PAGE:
Alice’s granddaughter Mary Gibson, my 6 x great grandmother, was the daughter of Joseph Greene and his wife Mary née Byne. The younger Mary had married John Gibson in 1729. Apparently Anne Bouts had no children of her own – in fact, I can find no further records for her – and the property in Distaff Lane thus passed to Mary Gibson, who also survived her husband and reached the age of 80, dying in 1790.

In her will of 15th April 1788, Mary Gibson bequeaths ‘all that my messuage or tenement and premises with the appurts used as a sugar house and situate in Little Distaff Lane London let on lease to Mr Nathaniel Jarman at the yearly amount of forty pounds’ to her unmarried daughter Sarah Gibson, but only on condition that ‘she my said daughter shall and do within three calendar months next after my decease pay off and discharge the sum of three hundred pounds now due and owing from me to Sir John Henniker baronet as mortgage of the said premises and not otherwise’.

18th century sugar refinery

18th century sugar refinery

As I noted in an earlier post, Nathaniel Jarman, one of the founders of the New Fire Office, owned a sugar refinery in Little Distaff Lane. Sir John Henniker was the person to whom the Gibson family sold their country estate at Woodredon in Waltham Abbey, after the death of my 6 x great grandfather John Gibson in 1763. To quote British History Online:

In 1764 John Henniker began to acquire the manor from the Gibsons and their relatives. This process does not appear to have been completed until 1792. Henniker, who succeeded to a baronetcy in 1781 and was created Baron Henniker in the Irish peerage in 1800, died in 1803.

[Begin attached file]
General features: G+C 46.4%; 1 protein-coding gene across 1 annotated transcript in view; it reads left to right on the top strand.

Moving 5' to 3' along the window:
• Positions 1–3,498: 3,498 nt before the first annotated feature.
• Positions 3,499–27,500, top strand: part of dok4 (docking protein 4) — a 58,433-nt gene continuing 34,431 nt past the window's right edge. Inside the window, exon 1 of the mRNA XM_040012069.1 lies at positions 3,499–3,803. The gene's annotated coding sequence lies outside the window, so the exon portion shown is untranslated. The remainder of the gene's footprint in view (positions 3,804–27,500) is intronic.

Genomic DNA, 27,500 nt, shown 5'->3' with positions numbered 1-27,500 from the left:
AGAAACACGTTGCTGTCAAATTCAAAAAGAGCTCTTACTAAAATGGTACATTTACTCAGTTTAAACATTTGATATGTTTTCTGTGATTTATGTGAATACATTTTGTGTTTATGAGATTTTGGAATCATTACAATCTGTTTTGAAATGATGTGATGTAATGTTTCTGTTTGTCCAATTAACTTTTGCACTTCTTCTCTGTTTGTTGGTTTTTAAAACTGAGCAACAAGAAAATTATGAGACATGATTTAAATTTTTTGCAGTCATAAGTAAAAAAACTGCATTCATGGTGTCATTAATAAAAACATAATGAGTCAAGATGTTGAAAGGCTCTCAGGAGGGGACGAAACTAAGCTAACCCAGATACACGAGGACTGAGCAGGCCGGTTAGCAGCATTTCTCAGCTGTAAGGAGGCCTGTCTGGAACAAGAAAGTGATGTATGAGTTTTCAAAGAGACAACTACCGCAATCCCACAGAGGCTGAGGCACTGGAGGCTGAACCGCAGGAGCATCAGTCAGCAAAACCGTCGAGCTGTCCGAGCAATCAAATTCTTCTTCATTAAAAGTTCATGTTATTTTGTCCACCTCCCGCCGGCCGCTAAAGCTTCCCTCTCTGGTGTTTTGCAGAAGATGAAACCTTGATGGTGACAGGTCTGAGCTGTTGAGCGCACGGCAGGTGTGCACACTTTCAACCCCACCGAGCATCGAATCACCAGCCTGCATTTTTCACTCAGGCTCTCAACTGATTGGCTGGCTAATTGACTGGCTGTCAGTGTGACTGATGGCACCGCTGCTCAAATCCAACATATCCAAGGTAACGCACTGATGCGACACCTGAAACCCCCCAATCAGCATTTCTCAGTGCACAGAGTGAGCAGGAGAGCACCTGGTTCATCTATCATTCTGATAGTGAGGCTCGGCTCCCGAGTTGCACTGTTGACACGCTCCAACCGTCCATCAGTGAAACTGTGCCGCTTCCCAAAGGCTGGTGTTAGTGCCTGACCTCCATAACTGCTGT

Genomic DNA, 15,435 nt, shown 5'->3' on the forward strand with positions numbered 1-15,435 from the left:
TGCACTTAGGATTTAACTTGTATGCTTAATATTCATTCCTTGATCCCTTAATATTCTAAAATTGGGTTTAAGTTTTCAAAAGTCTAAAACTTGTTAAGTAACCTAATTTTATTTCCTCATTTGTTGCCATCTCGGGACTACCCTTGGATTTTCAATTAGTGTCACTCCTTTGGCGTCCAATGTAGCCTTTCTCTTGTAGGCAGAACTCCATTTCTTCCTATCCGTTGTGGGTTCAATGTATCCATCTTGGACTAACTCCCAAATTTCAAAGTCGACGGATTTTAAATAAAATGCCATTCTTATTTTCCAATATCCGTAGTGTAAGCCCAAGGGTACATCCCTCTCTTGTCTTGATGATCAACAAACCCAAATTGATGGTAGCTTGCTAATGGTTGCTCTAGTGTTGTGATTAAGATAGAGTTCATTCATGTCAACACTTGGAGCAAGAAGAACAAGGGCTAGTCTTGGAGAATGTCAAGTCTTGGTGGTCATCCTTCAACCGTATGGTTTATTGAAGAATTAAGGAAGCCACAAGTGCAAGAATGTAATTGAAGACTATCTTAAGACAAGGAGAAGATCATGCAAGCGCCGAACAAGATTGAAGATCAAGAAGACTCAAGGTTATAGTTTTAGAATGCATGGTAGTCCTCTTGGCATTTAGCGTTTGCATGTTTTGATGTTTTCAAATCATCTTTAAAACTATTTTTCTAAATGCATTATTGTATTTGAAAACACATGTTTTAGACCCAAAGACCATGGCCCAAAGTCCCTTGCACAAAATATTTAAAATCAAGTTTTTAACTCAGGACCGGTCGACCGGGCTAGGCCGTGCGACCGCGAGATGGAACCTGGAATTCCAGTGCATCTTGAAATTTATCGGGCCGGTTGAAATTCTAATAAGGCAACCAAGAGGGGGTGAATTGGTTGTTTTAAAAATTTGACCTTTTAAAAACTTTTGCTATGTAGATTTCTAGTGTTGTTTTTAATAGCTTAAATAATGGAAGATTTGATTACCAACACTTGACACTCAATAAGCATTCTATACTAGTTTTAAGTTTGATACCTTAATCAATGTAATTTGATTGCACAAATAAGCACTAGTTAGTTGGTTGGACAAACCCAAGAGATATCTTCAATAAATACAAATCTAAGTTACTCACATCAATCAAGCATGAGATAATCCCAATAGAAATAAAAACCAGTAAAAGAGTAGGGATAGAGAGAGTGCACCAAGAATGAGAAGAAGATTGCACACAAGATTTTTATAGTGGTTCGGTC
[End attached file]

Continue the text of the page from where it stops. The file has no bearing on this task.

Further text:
Presumably the mortgage on the properties in Distaff Lane was part of the larger transaction with Henniker. ‘Their relatives’ probably refers to Mary Gibson’s mother, Mary Greene, who I suspect took back ownership of the estate to protect it when her son-in-law John was made bankrupt in the early 1740s.

Another condition attached to Mary Gibson’s bequest is that her daughter Sarah should pay annuities out of the income from the property in Distaff Lane to her four married sisters: Jane Coates, Elizabeth Holdsworth (my 5 x great grandmother), Frances Bonner and Anne Schwarz. After the deaths of any two of these sisters, their annuities should be paid to ‘Esther Gibson alias Hester Gibson the daughter of my son Bowes John Gibson’. If I read the will correctly, Mary also decrees that Bowes John should inherit the property and that it should then pass to Esther and ‘all and every other the child and children of my said son Bowes John Gibson’ to be divided between them.

Mary Gibson died in Mile End Old Town in 1790 and was buried on 26th October at St Dunstan’s church in Stepney. However, she was predeceased by just ten days by her daughter Sarah, to whom she had bequeathed her property in Distaff Lane. Sarah had made her own will in October 1789, a year before her death at the age of 44, and a year after her mother Mary made her will.